‘Terminal’ breast cancer wiped out by new treatment

Participant Adine Usher met last month with study leader Dr. Joseph Sparano at the Montefiore and Albert Einstein College of Medicine in New York

For some breast cancer patients, the chemo decision may now be easier

A trial of more than 10,000 women with the most common form of early breast cancer found the treatment was unnecessary for many after surgery.

A leading oncologist said the findings will lead to a "fundamental change" in how the disease is treated.

More than 20,000 women in the United Kingdom are diagnosed with hormone-receptor positive, HER2-negative, node-negative breast cancer annually.

The new study focused on 6,711 women with early stage, hormone receptor-positive, HER2-negative, axillary node-negative breast cancers.

Baroness Delyth Morgna, chief executive of Breast Cancer Now, said: "We hope these practice-changing findings will now help refine our use of chemotherapy on the NHS".

The US team led by Dr Steven Rosenberg, from the National Cancer Institute in Bethesda, Maryland, identified immune system T-cells within the cancerous breast tissue that were able to recognise and target four mutant tumour proteins.

Women with early-stage breast cancer tend to have high survival rates, but their case worsens drastically if the cancer returns to other parts of the body.

"Patients really struggle having to make that decision, and now they don't have to". "We're saving people these side effects".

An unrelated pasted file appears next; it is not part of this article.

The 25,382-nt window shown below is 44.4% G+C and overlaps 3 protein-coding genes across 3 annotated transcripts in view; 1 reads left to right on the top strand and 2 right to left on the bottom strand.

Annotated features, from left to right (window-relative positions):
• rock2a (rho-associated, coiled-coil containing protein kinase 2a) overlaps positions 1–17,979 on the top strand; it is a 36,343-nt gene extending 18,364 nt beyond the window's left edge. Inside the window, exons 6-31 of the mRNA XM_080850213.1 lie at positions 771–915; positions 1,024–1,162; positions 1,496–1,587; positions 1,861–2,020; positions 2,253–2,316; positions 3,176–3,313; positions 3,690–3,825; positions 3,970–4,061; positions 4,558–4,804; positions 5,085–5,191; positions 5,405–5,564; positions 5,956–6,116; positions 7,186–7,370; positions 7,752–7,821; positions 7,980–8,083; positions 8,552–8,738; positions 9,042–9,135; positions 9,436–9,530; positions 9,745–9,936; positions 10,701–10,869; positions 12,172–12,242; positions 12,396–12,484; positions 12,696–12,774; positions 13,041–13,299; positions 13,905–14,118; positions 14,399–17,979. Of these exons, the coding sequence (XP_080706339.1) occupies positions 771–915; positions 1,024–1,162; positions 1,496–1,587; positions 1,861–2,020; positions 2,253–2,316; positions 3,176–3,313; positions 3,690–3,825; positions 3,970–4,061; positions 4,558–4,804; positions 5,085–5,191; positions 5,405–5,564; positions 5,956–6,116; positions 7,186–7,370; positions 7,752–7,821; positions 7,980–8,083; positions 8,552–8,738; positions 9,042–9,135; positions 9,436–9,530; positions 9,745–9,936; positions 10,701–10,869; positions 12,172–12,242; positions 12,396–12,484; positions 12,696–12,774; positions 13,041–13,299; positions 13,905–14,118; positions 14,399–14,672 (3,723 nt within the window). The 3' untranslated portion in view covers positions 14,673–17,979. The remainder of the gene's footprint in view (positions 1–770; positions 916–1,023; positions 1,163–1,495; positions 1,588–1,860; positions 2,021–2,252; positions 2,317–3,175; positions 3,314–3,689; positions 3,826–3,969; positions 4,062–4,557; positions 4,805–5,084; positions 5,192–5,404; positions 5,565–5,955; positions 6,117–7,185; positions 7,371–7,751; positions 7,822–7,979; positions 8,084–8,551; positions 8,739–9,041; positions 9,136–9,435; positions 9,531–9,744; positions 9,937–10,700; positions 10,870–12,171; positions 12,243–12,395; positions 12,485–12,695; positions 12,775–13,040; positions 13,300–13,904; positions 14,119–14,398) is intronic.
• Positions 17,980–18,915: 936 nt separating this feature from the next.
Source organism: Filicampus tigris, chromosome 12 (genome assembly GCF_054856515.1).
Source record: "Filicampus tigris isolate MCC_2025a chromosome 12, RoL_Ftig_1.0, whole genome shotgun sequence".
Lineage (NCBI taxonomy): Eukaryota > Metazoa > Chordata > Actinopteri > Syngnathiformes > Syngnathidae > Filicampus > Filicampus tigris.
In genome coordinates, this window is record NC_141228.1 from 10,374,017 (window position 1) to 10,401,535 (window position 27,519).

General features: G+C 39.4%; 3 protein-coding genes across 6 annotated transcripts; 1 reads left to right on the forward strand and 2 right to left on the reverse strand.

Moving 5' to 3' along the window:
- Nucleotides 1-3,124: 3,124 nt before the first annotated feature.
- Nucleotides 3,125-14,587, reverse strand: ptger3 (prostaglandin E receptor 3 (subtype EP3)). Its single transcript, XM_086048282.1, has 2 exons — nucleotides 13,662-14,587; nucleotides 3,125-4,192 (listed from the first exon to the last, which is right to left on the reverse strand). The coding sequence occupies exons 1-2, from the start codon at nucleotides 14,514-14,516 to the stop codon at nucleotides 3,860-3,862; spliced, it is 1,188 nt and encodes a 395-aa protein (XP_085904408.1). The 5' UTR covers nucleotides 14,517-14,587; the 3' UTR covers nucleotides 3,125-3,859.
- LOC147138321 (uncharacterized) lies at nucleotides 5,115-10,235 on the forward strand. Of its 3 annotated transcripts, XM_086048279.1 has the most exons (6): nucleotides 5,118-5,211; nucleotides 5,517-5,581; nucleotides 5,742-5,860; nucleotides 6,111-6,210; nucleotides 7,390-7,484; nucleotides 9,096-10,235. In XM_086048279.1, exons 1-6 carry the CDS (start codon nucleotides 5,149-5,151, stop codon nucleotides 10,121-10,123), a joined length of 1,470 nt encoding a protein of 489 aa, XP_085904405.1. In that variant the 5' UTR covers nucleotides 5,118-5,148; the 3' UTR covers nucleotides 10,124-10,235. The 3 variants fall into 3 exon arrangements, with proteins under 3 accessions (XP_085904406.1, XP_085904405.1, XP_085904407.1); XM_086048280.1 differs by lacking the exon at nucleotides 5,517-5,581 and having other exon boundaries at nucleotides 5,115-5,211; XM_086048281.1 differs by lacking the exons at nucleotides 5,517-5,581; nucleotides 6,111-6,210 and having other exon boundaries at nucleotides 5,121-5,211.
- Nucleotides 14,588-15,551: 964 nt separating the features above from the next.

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Lead author Dr Joseph Sparano, of Montefiore Medical Centre in NY, said: "Any women with early stage breast cancer 75 or younger should have the test and discuss the results of TAILORx with her doctor". "I eat healthy. What?'" said Robyn Tuttle, who is now cancer free.

After enrolling for new trial in 2015, doctors in the U.S. adopted an experimental approach combining two different forms of immunotherapy after conventional hormone treatments and chemotherapy failed.

The results show that all women over 50 with a recurrence score of 0 to 25 can be spared chemotherapy and its toxic side effects.

The Oncotype DX genetic test has been available on the NHS since 2013, but the National Institute for Health and Care Excellence (Nice) is now updating its guidance on whether it should be recommended for use. Generally, after surgery, such patients receive endocrine therapy, such as tamoxifen, which is created to block the cancer-spurring effects of hormones.

Because of her work as a nurse, she was familiar with chemotherapy's sometimes harsh effects.

The patient, 52-year-old Judy Perkins, was first diagnosed with breast cancer in 2003.

While much more study is needed, researchers say because all cancers have mutations, this approach could potentially be used to treat many different types of cancer. Breast cancer remains the second most common cause of death from cancer among females in Australia. Rates for freedom from disease recurrence at a distant site were also similar, at 94.5% and 95% for the endocrine therapy and chemoendocrine therapy groups, respectively, as were rates for freedom from disease at a distant or local-regional site (92.2% and 92.9%, respectively) and for overall survival (93.9% vs 93.8%.).

This is the largest study ever done on breast cancer treatment. Data on premenopausal women and those younger than 50 who scored at the higher end of the intermediate-risk range, 16 to 25, was analyzed separately. Doctors do say chemotherapy is still effective and necessary in treating certain patients.

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